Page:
Six months ago, our 3 kids went to an indoor playground. May not be related, but, 3-4 days later, 2 of our kids, and a friend they went with, developed a rash around the mouth. Currently their friend is fine. His rash around the mouth went away and he never had any other symptoms.
However, 2 of my children, ages 5 and 7, still have a terrible rash. It started around mouth, but now covers all of the cheek area as well. There was only a difference of a couple of days between the appearance of the rash in the 5 year old and the appearance of the rash in the 7 year old. When around mouth, rash was red & scaly. Now that covering cheeks, is small white pimply rash. Occasionally cheeks become very flush & red. Occasionally children complain that cheeks are sore. From onset to present has been steady & consistent in both children. Have seen several dermatologists. Some diagnose as keratosis pilaris, some say kind of contact allergy or dermatitis. (note - they have rash ONLY on face, not on arms, not on legs, or any other part). None have found effective treatment. Have tried cortisone, aclovate, zithromax, topical erythromycin, several different lotions and moisturizers. Some say could be hereditary, but I have hard time accepting this, since no previous history or problems like this, and the rash occurred simultaneously in 2 children of different ages. Some say they just plain don't know and maybe they'll outgrow it. (To me it seems like it must be contagious. My 2 year old started showing symptoms of rash around mouth 3 months ago. Looks like same thing the 5 & 7 year started with 6 months ago.)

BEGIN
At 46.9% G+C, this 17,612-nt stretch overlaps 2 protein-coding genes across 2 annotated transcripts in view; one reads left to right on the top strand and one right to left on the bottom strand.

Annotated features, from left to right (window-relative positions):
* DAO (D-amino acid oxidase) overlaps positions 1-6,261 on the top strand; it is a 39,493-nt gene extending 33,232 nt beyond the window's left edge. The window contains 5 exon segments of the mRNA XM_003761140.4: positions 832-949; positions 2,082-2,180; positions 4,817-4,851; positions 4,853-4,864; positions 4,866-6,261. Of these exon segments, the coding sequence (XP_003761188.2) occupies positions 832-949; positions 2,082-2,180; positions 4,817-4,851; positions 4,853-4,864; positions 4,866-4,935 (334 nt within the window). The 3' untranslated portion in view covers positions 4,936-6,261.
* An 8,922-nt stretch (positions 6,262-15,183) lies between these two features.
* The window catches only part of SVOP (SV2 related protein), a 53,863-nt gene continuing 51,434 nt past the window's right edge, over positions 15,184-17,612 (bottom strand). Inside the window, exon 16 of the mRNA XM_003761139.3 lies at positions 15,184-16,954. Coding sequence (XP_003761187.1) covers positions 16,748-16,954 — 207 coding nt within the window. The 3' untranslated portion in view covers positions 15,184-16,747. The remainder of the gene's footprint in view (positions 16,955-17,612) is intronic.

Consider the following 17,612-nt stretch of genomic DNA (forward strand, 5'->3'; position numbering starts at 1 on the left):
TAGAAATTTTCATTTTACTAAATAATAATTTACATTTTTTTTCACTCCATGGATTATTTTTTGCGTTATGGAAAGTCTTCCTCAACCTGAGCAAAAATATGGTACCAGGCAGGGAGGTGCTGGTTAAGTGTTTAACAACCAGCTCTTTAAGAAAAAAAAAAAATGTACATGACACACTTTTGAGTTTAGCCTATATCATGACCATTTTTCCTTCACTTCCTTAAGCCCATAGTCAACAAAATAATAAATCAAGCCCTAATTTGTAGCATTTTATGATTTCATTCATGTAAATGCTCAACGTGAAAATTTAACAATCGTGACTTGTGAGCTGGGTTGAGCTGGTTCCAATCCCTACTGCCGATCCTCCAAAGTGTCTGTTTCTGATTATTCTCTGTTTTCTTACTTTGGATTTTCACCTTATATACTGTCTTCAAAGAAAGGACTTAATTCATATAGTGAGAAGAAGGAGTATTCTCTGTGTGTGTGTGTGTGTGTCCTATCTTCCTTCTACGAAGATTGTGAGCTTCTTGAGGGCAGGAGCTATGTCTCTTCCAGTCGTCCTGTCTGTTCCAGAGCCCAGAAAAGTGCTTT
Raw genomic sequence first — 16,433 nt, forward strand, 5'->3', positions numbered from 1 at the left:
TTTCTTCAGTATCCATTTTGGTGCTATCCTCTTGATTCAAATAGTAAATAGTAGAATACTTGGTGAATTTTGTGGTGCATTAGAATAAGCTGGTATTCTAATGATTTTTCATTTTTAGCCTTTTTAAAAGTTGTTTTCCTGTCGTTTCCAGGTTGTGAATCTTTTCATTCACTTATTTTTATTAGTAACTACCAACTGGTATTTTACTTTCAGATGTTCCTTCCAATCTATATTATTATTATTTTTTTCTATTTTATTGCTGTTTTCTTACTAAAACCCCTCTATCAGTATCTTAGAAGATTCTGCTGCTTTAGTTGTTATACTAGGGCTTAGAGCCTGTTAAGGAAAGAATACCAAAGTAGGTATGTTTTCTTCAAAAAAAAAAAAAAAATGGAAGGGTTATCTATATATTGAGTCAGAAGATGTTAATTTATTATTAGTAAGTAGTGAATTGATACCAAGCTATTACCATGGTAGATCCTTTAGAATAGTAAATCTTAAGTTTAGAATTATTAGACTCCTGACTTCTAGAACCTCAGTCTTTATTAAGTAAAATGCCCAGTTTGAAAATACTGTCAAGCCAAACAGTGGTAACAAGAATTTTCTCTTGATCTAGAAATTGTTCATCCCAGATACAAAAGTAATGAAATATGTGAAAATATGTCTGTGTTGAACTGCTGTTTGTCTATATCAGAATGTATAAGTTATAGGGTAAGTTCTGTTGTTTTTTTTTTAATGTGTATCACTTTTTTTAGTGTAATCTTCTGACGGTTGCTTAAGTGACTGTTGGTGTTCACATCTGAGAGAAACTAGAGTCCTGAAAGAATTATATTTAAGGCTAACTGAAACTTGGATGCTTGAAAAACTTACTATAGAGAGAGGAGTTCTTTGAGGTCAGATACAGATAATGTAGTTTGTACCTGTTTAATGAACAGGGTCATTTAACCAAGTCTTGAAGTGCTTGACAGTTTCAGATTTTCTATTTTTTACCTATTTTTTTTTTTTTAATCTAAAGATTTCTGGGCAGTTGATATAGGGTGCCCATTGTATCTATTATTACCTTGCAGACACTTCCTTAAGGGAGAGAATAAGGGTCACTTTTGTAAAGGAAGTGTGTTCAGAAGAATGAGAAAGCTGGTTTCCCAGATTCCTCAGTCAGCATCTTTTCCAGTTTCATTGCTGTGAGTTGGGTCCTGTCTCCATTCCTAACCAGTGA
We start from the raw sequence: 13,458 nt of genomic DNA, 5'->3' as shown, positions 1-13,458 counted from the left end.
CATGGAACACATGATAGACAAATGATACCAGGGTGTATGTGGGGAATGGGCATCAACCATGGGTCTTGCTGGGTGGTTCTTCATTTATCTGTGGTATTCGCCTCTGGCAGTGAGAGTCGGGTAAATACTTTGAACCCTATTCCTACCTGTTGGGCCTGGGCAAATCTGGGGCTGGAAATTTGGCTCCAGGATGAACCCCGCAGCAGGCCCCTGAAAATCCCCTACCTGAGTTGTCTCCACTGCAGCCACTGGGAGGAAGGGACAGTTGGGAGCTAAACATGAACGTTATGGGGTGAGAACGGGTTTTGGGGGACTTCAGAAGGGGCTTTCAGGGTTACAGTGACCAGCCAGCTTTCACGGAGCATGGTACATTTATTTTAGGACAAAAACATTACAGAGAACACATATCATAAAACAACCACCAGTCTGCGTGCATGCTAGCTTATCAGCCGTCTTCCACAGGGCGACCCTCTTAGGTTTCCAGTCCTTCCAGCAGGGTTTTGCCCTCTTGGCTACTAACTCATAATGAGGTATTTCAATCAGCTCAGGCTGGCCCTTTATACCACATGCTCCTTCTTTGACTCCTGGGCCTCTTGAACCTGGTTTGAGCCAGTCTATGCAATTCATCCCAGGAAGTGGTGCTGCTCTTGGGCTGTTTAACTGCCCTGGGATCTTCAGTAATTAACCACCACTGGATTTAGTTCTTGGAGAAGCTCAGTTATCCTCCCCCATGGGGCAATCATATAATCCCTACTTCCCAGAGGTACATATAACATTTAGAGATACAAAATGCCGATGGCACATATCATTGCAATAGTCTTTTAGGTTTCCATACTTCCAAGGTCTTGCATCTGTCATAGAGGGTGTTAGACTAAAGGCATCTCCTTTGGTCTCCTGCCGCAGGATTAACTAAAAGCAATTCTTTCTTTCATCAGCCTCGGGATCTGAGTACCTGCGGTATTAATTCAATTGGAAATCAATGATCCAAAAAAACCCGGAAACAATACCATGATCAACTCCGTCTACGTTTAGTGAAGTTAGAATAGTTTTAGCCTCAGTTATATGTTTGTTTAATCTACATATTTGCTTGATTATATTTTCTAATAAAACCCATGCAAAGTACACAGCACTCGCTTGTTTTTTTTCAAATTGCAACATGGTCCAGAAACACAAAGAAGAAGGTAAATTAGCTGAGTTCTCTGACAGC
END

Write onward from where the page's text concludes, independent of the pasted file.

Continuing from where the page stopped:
When rash was around mouth, and was red and scaly, zithromax seemed to be the best treatment. But didn't get rid of it. One explanation we've been given was that we are looking at 2 different rashes. The first around the mouth had been treated with alcovate and zithromax at the same time... and a later dermatologist said the alcovate could have caused the second rash which they now have covering the cheeks, but he didn't have a solution for treatment.
Any advice or suggestions you could provide would be greatly appreciated. We'd like to find a solution now that it looks like we have 3 children with this problem, and no solution in sight.
The rash, or better, rashes, you describe don't sound like any infectious rash I know of: not bacterial, viral, or fungal. I cannot explain the apparent onset in close proximity to the playground incident. I understand your conviction that this time sequence implies contagion, but I cannot share it, especially since your children have been examined by several dermatologists. Also, contagious rashes would have spread to other parts of the body and to other people.
Children of your kids' age are prone to several common rashes. One is keratosis pilaris, in which small, flesh-coloed bumps dot the cheeks. These last till early-to-mid adolescence, then resolve, but often remain on the outer apect of the upper arms. You might examine family members for this.
The other rash common at this age is eczema around the mouth from lip-licking. I don't know why kids this age do this, but I see it all the time. Cortisone creams help diminish the problem, but it doesn't go away till they stop the habit, which they always manage to do on their own.
As to your observation that, "Occasionally cheeks become very flush & red. Occasionally children complain that cheeks are sore," these are common changes which have no particular significance.
Without examining your children, I can obviously do little more than infer and speculate. Still, it seems to me most likely that your kids have keratosis pilaris on their cheeks and perhaps mild dermatitis around their mouth. The former should be ignored, the latter palliated with a weak cortisone preparation.
One invokes coincidence with caution, but the circumstances you describe do not, it seems to me, allow for any other reasonable interpretation. Infection makes no sense at all.
Time is on your side. Now that you have done your due diligence, I would advise that you let time do its work.
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